The inauguration of the Muslim Parliament in 1992, after three years of groundwork beginning during the Rushdie controversy, was based on Dr. Siddiqui’s realization that this was a situation that Muslims in western countries could not avoid, but would just have to cope with. He argued, long before the attacks of 9/11, that Muslims in the West could expect nothing but hostility from western governments, and would need strong, independent and credible organizations and leaders, with genuine roots in the community, rather than the weak lobby groups whose instinct was to approach the government cap in hand rather than to deal with them firmly from positions of strength. The Muslim Parliament has long been attacked as a separatist and isolationist group by its enemies, and otherwise slandered and misrepresented, particularly by non-Muslims offended at the idea of a minority community having strong and assertive organization; but the reality was that it aimed to make the Muslims of Britain more self-reliant and less dependent on the favours of political parties and governments to achieve their needs and protect their interests.

   As Dr. Siddiqui predicted, even before 9/11, the problems facing Muslims in western countries have intensified in recent years, as “the war on terrorism” has provided opportunities for both right-wing Islamophobes and secular liberal fundamentalists to mount increasingly blatant attacks on Islam and Muslims. The challenge for Muslims, meanwhile, remains exactly as Dr. Siddiqui stated it: to survive as Muslims individually, and as communities, despite the pressures on us; and to be able to use our unique position as Muslims in the heart of the western world to represent, articulate and support the legitimate aspirations of Muslims elsewhere and the Ummah as a whole as best we can.

   The latter is what Crescent has been doing for the last 32 years, even though other institutions and projects which Dr. Kalim Siddiqui established have fallen by the wayside in the years since his death. As for Dr. Siddiqui’s broader vision, Muslims living in western countries must continue to face the enmity of western states and establishments as best they can, without the sorts of leadership and organization that Dr. Siddiqui attempted to establish in Britain. The one certainty is that Muslims in both America and Europe, as well as other non-Muslim countries, are inevitably going to suffer the consequences of their dual identity, and so continue facing precisely the sort of issues that Kalim Siddiqui anticipated and tried to prepare British Muslims for over 20 years ago.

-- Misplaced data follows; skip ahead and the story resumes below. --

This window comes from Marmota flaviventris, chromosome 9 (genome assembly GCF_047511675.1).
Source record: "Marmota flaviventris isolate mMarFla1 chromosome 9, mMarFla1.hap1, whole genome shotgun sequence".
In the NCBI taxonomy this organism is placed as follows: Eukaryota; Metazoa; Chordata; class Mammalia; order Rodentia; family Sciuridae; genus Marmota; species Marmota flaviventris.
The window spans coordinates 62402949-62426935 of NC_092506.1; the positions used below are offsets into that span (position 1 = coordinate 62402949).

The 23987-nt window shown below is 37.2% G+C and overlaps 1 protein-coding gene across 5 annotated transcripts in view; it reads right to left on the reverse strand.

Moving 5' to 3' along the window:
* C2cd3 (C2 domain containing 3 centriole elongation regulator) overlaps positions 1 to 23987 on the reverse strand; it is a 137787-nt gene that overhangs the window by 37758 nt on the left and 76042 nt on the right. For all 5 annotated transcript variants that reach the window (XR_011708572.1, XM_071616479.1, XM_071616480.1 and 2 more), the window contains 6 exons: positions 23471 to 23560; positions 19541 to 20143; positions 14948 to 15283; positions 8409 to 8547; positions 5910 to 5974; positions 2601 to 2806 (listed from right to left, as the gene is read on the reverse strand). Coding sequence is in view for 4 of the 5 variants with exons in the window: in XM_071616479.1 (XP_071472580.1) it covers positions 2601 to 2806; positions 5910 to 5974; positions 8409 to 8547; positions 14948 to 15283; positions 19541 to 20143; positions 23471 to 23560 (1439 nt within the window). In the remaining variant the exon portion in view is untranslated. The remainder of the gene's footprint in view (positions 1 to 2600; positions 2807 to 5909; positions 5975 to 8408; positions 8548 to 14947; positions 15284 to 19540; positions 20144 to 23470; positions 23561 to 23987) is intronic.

Iqbal Siddiqui is a former editor of Crescent International (1998–2008). He now publishes a personal blog, ‘A Sceptical Islamist’: http://scepticalislamist.typepad.com.
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Dr Kalim Siddiqui

Biography

- 02.10.2008, 04:30:29

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Dr Kalim Siddiqui
DR KALIM SIDDIQUI was one of the leading intellectuals and Islamic movement activists of the modern era.
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DR KALIM SIDDIQUI was one of the leading intellectuals and Islamic movement activists of the modern era. As Founder and Director of the Muslim Institute, London, he played a leading role in developing the political understanding and thought of the contemporary Islamic movement, and in globalizing the movement after the Islamic Revolution in Iran. He also founded and led the Muslim Parliament of Great Britain, which was a radical new sort of Muslim community institution when it was inaugurated in 1992.

Dr Kalim Siddiqui combined intellectual insight and understanding with movement activism and political leadership. Intellectually, his major contribution was to the political thought of the Islamic movement, in a series of papers published in the 1970s and 1980s, which presented radical and revolutionary in a way which ordinary Muslims found accessible and easy to understand. His intellectual work culminated in his paper Processes of Error, Deviation, Correction and Convergence in Muslim Political Thought (1989) and his last book, Stages of Islamic Revolution (1996). When he passed away in South Africa in 1996, he was working on a new project on political dimensions of the Seerah. His final paper on this subject was published after his death by the Institute of Contemporary Islamic Thought (ICIT).

The two major institutions he founded and worked through, the Muslim Institute, London, and the Muslim Parliament of Great Britain, both declined after his death. However, the ICIT was established in 1998 by some of his closest colleagues and associates, including Zafar Bangash (now Director of the ICIT), Imam Mohammed Al-Asi, and his son, Iqbal Siddiqui, to continue his intellectual work for the Islamic movement.

Kalim Siddiqui was born in British India on September 15, 1931. His family were small land-owners in the United Provinces (now Uttar Pradesh), but his father worked as a sub-inspector of police. He first became politically aware and active as a teenager at boarding school in Faizabad in 1944-45. At this time, he became a student activist of the Muslim League during the Pakistan movement.

The Islamic symbolism the Muslim League used to mobilise the Muslim masses of India was one of the major attractions to him. He had received a six-volume set of Seerat-un Nabi by Shibly Nomani and Sayyid Sulaiman Nadwi as a gift from a teacher when he was 12, and considered the life and example of the Prophet as his inspiration from that time onwards.